Mantegna's frieze-like 1505-6 Introduction of the Cult of Cybele at Rome hangs in a heavy gilded frame on an oxblood wall opposite a wave-like Riley from 1965, which is unframed and hung on a white wall. It's a face-off, not just between very different kinds of art, but between display manners – clarity versus gloom, heaviness versus light, mustiness versus Modern. The attendant guarding this moment told me he'd counted 14 figures in the foreground of the Mantegna, and 14 ribbon-like stripes in the Riley. But we're not looking here for one-to-one relationships, between stripes and figures, or even between the Mantegna, with its linear depictions of drapery and processional composition, and Riley's optical flows and counterflows. You look at the figures in the Mantegna as though you were walking along a carved stone relief. The Riley opposite has its own kind of relief-like illusion of sculpted visual space, but it sings and flows in a way that the Mantegna doesn't, and never could.

As much as anything else, it's an encounter with time. Looking at Riley is also an encounter with the activity of your own perceptions: the way a curve will torque and twist, the bright penumbras flickering at the edge between two simultaneously contrasting colours, the way sensory overload forces attention away from one moment in a painting to another, the way colours wince and blink as your eye slides across a surface. It is an existential as much as a phenomenological encounter.

Riley knows her art history, and treats the past as though it were present in her art. In her work, she tries to make it new every time. She doesn't always succeed, but that's also why, and how, she's good. Her paintings, uninflected and dispassionate, without trace of a brushstroke, a human twitch or slither, are completed by assistants. Those foolish persons who demand the human touch of the artist are looking in the wrong place. It isn't the object that matters so much as the artist's thought, their sensibility and culture. It isn't the artist's hand that writhes with life. It's the art itself.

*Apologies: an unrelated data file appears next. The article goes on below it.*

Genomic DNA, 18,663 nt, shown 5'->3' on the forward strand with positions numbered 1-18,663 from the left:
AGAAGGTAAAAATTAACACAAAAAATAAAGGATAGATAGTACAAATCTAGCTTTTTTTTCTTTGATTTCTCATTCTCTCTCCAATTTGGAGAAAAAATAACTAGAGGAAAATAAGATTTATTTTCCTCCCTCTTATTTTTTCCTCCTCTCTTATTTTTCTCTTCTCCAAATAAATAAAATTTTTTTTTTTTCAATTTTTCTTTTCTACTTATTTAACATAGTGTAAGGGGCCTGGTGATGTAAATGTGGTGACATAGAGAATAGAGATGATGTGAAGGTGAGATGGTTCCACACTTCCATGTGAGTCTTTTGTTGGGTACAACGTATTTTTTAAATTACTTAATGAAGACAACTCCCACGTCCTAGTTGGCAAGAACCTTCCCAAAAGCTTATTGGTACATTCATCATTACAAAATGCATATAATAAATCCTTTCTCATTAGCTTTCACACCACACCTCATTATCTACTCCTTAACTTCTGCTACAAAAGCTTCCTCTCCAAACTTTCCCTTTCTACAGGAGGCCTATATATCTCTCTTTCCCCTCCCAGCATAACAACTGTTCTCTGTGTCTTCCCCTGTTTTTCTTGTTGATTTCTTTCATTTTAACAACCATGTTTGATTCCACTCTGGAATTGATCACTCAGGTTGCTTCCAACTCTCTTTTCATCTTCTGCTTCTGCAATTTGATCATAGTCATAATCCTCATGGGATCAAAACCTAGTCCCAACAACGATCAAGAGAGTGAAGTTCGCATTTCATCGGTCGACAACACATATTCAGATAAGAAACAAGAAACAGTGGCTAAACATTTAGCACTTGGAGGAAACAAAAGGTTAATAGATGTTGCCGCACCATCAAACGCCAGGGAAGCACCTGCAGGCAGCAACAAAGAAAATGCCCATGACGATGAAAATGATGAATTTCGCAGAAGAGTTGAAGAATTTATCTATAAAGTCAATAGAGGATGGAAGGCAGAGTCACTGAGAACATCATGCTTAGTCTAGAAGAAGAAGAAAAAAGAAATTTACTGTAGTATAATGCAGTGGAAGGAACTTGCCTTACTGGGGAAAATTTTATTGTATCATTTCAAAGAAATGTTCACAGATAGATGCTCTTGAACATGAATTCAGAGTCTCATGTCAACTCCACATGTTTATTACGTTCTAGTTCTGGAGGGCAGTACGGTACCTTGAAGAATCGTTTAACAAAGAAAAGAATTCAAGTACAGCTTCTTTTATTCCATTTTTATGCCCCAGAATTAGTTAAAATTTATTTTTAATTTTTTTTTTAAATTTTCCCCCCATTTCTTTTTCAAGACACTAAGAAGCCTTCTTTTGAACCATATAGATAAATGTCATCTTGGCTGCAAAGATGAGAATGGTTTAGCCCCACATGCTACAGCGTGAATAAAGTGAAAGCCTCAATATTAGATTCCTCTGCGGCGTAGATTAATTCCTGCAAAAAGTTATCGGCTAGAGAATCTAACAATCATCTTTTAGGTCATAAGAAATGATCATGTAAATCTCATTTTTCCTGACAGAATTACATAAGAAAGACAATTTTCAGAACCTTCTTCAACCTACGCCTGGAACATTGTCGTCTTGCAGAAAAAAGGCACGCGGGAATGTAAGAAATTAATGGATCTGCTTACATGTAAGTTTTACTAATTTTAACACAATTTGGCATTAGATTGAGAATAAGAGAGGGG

The stone-sucking system

How far her art might appear from painting's history. It seems so distinctively modern and of our time. All those Riley paintings appropriated for optical-art dresses and T-shirts, with their stark black-and-whites, and as the covers of LPs (The Faust Tapes from 1973 springs to mind) located her works as an adjunct to fashion. But Riley didn't have to escape fashion. Her work was strong enough to do that by itself. And being used as album artwork never did an artist any harm (think of Gerhard Richter and Sonic Youth), so long as the music was of the right order – not that I really imagine Richter much liking Sonic Youth's Daydream Nation (1988), or Riley getting off on Faust. But you never know with Riley. She has written as brilliantly and perceptively on Bruce Nauman's videos as she has on Cézanne.

Artists make their own connections across history, cultures and civilisations, and create their own lineages and narratives, however apparently far-fetched. Riley has said she admires the stone-sucking scene in Samuel Beckett's Molloy, in which Molloy has to invent a system whereby he can suck the stones in his pockets equally. Riley invents her own arcane systems but she surely also admires Beckett's humanity. It is locked in the language and revealed in the imagery, in the jokes as well as the form of Beckett's writing. And so it is with Mantegna or Raphael, as much as in Riley's own art.

So many contemporary art shows at the National Gallery have been depressing, let's-get-down-and-dirty with history affairs, self-conscious and embarrassing suck-ups to the old masters. Riley's show is something else.

Join the dots: See images from the show, with commentary by the National Gallery's Colin Wiggins, at © Guardian News & Media Limited 2010 | Use of this content is subject to our Terms & Conditions | More Feeds